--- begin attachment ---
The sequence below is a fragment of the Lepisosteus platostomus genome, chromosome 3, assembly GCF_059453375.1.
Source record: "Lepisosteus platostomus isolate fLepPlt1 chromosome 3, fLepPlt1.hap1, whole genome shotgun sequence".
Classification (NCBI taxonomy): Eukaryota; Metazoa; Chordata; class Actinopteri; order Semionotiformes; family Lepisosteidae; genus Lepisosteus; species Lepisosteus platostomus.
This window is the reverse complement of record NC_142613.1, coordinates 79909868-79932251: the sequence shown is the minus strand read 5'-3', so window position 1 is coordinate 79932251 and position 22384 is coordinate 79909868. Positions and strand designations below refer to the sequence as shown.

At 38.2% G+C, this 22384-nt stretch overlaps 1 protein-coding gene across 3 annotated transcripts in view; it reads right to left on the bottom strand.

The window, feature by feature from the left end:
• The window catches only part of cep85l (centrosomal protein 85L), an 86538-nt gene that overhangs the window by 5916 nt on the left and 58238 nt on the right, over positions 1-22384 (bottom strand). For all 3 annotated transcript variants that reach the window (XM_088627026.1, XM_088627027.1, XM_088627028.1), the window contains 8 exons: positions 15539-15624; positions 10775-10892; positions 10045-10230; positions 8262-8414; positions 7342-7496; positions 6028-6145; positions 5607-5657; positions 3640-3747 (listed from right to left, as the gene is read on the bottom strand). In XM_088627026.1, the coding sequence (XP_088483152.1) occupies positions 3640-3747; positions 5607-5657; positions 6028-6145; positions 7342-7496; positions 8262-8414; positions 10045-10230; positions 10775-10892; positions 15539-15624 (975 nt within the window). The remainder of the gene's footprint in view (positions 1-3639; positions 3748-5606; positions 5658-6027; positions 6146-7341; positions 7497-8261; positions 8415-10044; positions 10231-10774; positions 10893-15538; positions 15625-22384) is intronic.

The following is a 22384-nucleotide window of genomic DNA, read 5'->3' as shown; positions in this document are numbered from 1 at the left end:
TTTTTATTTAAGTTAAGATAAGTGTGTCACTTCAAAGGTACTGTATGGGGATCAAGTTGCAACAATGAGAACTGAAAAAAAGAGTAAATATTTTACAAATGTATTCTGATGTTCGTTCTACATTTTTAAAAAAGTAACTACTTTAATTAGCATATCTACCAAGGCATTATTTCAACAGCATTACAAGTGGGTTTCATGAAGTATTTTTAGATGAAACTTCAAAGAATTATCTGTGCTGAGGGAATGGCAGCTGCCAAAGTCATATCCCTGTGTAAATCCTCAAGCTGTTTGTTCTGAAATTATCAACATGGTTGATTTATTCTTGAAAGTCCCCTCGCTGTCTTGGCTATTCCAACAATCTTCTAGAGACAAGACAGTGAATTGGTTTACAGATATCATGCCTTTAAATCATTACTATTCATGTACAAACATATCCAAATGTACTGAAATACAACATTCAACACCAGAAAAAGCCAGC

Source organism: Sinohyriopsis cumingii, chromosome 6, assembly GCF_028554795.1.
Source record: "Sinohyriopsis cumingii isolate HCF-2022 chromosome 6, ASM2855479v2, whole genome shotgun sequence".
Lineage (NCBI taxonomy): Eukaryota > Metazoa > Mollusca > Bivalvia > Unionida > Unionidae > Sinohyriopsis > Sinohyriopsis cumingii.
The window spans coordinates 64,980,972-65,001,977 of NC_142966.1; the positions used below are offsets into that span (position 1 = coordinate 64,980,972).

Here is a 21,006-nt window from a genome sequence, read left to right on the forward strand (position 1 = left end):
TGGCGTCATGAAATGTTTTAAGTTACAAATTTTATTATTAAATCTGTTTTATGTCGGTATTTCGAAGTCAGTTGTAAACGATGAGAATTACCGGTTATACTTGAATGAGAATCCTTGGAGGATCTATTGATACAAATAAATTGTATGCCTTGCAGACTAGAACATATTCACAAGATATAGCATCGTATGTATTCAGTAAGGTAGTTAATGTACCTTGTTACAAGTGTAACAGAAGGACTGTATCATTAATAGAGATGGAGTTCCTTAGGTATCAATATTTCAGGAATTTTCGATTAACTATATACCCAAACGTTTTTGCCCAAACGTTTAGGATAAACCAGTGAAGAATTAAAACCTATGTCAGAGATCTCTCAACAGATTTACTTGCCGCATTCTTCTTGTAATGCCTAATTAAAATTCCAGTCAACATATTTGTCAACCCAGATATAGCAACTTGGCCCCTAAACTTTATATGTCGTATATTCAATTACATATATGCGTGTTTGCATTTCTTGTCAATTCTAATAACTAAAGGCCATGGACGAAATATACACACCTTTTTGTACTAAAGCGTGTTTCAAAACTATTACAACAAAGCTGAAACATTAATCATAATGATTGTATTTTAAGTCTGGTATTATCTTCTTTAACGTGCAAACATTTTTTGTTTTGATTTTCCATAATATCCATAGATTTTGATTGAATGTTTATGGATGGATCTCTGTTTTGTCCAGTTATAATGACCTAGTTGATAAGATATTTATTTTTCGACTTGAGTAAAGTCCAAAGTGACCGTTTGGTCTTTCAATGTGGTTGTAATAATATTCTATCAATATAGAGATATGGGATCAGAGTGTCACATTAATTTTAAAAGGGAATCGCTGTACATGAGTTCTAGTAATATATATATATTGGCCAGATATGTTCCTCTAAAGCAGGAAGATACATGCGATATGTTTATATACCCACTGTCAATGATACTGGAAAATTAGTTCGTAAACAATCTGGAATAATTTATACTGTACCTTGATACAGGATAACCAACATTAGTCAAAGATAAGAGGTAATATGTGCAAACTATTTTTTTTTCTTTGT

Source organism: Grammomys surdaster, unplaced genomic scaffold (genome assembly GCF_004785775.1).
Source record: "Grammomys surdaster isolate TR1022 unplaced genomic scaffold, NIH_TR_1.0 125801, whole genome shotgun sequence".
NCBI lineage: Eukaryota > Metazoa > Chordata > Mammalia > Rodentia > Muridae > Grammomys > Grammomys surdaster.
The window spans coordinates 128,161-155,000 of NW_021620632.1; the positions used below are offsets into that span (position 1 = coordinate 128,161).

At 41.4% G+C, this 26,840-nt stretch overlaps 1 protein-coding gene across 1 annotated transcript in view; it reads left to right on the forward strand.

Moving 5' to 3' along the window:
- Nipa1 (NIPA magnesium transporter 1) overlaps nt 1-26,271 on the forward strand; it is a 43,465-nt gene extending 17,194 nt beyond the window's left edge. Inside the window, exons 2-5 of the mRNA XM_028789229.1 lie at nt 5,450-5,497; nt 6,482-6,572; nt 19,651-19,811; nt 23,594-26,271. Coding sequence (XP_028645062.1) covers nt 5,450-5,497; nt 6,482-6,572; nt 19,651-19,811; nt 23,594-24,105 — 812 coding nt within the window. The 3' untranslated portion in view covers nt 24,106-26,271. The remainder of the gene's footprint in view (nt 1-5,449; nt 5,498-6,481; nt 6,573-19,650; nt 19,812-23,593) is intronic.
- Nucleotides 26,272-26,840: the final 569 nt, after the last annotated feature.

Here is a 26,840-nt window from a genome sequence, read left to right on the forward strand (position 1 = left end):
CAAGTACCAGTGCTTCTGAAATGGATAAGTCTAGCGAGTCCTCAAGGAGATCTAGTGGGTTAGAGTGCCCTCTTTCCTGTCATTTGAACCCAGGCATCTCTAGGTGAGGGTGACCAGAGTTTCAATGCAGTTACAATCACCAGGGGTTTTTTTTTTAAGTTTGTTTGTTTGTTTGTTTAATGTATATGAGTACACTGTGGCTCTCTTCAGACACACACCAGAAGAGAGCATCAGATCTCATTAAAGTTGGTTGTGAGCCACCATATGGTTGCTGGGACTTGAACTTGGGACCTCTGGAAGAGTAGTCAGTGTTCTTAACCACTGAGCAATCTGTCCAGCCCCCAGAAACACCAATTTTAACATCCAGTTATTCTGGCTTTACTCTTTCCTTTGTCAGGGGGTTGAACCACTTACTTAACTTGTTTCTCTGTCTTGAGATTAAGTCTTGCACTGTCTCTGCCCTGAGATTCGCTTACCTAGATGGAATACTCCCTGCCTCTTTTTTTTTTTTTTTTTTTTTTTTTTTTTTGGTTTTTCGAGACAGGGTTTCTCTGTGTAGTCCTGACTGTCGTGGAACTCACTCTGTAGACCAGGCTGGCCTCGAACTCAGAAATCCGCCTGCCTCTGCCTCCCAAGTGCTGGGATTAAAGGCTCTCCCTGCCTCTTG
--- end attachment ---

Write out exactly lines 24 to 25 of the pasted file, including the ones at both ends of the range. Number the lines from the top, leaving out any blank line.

Here is a 26,840-nt window from a genome sequence, read left to right on the forward strand (position 1 = left end):
CAAGTACCAGTGCTTCTGAAATGGATAAGTCTAGCGAGTCCTCAAGGAGATCTAGTGGGTTAGAGTGCCCTCTTTCCTGTCATTTGAACCCAGGCATCTCTAGGTGAGGGTGACCAGAGTTTCAATGCAGTTACAATCACCAGGGGTTTTTTTTTTAAGTTTGTTTGTTTGTTTGTTTAATGTATATGAGTACACTGTGGCTCTCTTCAGACACACACCAGAAGAGAGCATCAGATCTCATTAAAGTTGGTTGTGAGCCACCATATGGTTGCTGGGACTTGAACTTGGGACCTCTGGAAGAGTAGTCAGTGTTCTTAACCACTGAGCAATCTGTCCAGCCCCCAGAAACACCAATTTTAACATCCAGTTATTCTGGCTTTACTCTTTCCTTTGTCAGGGGGTTGAACCACTTACTTAACTTGTTTCTCTGTCTTGAGATTAAGTCTTGCACTGTCTCTGCCCTGAGATTCGCTTACCTAGATGGAATACTCCCTGCCTCTTTTTTTTTTTTTTTTTTTTTTTTTTTTTTGGTTTTTCGAGACAGGGTTTCTCTGTGTAGTCCTGACTGTCGTGGAACTCACTCTGTAGACCAGGCTGGCCTCGAACTCAGAAATCCGCCTGCCTCTGCCTCCCAAGTGCTGGGATTAAAGGCTCTCCCTGCCTCTTG